(Note: I am neither a paid critic, invited to advance screenings, nor do I receive advance DVD screeners to review therefore I don’t have the breadth of viewing ‘those’ guys have. Hence my apologies to the makers of Precious, A Serious Man, Up In the Air, An Education and any other potentially terrific movie from 2009 that I didn’t get a chance to see yet.)
60 years ago last year (now) was the greatest year in movie history. We had released (in the same year!), Gone With the Wind, Wizard Of Oz, Mr. Smith Goes To Washington, The Women, Ninotchka, Gunga Din…and the list goes on. Was 2009 even close? No. It wasn’t a bad year but when you have to pad your top ten with movies that were merely very good, it’s not a great year. So here’s my list, such as it is, starting with a tie for first (I’m sorry! I just couldn’t decide!):
1) Inglourious Basterds – Quentin Tarantino’s long-awaited Naziploitation epic is everything we have come to expect from this self-proclaimed film junkie, long, tense scenes of dialogue, over-the-top violence, bigger-than-life characters and something to offend almost everyone. This might top Pulp Fiction as my favourite Tarantino movie and if Christoph Waltz as a Nazi colonel doesn’t get an Oscar nomination, I’ll stop watching movies, period.
1) Up – Pixar’s output is uniformly excellent, in fact the last 4 movies, (Finding Nemo, The Incredibles, Ratatouille and Up), have just gotten better and after seeing each for the first time, I have declared that they can’t possibly top it…and they do. In fact, the first ten minutes of Up is, without a doubt, the BEST ten minutes I’ve seen in a movie in years, so much so that the rest of this hilarious, touching and gorgeous contemplation on aging and life tends to let me down a bit, even though it is still astonishing.
The Hurt Locker – Director Kathryn Bigelow is a bit of an outsider in Hollywood. She started out as a James Cameron protege and (thankfully) moved away to make some under-rated minor classics (Near Dark, Strange Days) but in The Hurt Locker, she has made her masterpiece. Shot in a virtual cinéma vérité style, this look inside an American bomb-defusion squad in Iraq has the most tense scenes of the year.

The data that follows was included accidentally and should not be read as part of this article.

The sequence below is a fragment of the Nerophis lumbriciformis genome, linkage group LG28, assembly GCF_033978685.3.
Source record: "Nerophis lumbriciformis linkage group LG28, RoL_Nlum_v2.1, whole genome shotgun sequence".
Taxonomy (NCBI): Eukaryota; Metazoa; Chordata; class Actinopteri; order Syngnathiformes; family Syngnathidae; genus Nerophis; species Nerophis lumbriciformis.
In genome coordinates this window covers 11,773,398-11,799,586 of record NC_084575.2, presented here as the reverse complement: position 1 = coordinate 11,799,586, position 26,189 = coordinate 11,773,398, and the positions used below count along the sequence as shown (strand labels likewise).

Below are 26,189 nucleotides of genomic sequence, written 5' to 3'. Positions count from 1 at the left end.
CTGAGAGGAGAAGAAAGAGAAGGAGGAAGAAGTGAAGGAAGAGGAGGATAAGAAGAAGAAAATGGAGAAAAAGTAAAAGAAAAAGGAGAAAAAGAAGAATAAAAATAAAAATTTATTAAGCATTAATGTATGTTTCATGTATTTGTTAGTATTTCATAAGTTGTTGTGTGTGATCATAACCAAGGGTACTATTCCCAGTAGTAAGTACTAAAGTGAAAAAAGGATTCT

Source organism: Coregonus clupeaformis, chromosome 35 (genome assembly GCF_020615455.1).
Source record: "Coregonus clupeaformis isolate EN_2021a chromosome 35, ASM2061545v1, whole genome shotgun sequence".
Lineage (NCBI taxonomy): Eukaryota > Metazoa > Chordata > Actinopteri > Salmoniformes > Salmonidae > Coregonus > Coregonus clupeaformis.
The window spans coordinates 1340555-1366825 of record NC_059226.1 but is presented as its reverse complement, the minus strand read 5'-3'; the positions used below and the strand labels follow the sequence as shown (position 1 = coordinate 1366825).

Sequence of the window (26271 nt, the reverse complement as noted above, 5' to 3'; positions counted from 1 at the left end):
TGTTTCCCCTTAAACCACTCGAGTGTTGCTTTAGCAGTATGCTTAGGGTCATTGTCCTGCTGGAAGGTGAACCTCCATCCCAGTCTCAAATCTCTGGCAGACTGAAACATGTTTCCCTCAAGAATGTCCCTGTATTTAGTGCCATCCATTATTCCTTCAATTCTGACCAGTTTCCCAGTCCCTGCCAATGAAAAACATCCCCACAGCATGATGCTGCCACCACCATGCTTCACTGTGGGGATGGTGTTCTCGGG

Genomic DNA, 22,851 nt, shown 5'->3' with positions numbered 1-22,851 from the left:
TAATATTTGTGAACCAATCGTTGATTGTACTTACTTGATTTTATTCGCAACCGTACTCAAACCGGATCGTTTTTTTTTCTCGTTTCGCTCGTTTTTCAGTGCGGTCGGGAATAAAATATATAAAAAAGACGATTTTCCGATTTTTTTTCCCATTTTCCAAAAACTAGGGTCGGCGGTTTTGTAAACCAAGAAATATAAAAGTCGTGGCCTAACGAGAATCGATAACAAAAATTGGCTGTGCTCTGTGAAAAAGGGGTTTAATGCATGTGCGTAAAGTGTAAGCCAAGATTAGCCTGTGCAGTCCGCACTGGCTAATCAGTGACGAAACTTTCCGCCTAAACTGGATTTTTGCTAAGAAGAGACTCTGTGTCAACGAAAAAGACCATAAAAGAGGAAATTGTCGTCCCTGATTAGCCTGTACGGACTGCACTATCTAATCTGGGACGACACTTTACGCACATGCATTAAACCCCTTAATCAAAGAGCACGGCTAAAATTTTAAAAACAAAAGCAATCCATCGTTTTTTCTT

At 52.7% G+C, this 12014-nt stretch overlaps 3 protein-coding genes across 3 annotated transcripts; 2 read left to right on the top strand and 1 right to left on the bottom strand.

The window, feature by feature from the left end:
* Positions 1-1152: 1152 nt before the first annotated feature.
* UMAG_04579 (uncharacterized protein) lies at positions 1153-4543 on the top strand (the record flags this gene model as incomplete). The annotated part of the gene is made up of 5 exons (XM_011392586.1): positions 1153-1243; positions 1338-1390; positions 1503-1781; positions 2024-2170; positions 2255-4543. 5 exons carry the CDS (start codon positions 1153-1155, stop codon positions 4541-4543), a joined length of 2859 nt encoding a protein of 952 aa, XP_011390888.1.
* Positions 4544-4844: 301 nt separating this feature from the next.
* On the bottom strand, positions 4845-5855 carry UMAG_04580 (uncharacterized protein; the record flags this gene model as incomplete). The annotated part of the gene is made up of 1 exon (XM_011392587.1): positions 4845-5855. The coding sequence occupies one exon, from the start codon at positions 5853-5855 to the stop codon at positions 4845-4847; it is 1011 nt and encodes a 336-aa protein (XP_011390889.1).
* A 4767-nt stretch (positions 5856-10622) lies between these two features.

District 9 – Working with a budget that was probably the same as the caterer’s on Transformers 2, South African helmer Neill Blomkamp has crafted a movie that is at once a thoughtful treatise on the horrors of apartheid and a crackerjack sci-fi action extravaganza, not an easy thing to do, to be sure.
(500) Days of Summer – Zooey Deschanel absolutely shines in the best romantic comedy of the year as the titular Summer, the girl who Joseph Gordon-Levitt woos and wins…or does he? I love a movie that approaches romance with all the foibles and difficulties that REAL romance actually has. This is a masterpiece of misperception.
Star Trek – When word came that Lost and Alias creator J.J. Abrams was rejiggering Star Trek and (gasp!) making a prequel about when the original crew meets, Trekkers were all in a tizzy (since I’m not one, I wasn’t). I am happy to report that he has made the best Star Trek movie yet, a movie that is Trek enough for the fans yet very accessible for the non-fan (I can’t tell you the number of people who have told me that they loved it even though they knew nothing about Star Trek).
Sugar – It’s a good year when a baseball movie gets released but it’s a great year when a good baseball movie shows its face. Sugar is that movie. From the writing and directing team of Anna Boden and Ryan Fleck, who plumbed the depths of drug addiction in Half Nelson, comes this behind-the-scenes look at life for Dominican Republic ball players trying to make it to ‘The Show”, the Majors. It’s alternately heartbreaking and heartwarming and demonstrates the many hardships that these ‘strangers in a strange land’ have to endure. If you like baseball, you’ll love this one.
Away We Go – Sam Mendes once again proves his directorial abilities in disparate genres with this charming indie comedy starring John Krasinski and Maya Rudolph as a thirty-something couple, newly pregnant, who wander the country, touching base with friends and family, to find the perfect place to raise a family. Along the way they find out much about each other and themselves, in very funny ways. It’s the supporting cast that shines here, especially Jim Gaffigan as a tired-of-life husband and Maggie Gyllanhaal as a new age mother. Mendes’ next challenge: he’s been tapped to direct the next Bond opus…wow!
Nine – Okay, so the critics panned this. I don’t care! How could I not love a big bold musical about two of my favourite subjects, Italy and filmmaking, based on a Fellini film to boot? Sure, it doesn’t hold a candle to 8 1/2 and sure, the songs are somewhat forgettable and sure, some of the roles are somewhat miscast but this worked for me. I had fun and left the theatre in a great mood. Besides, Daniel Day-Lewis and Marion Cotillard’s performances are worth the price of admission alone. This one is my guilty pleasure.
The Informant! – Steven Soderbergh is either a community of several different artists or the most talented single man on earth. He makes the afore-mentioned Sam Mendes seem genre-bound. This year alone saw the release of the small Girlfriend Experience, the epic (4 1/2 hour!) Che and The Informant!, a comedy so wacky, it could only be based on a true story. That story is about a corn production executive (Matt Damon) who squeals on his company’s price-fixing but begins to lose control of the situation, creating all sorts of difficult but hilarious situations for the FBI. Damon handles this one perfectly and the story is so incredible, I checked the internet when I got home to verify it. Yep, it’s true!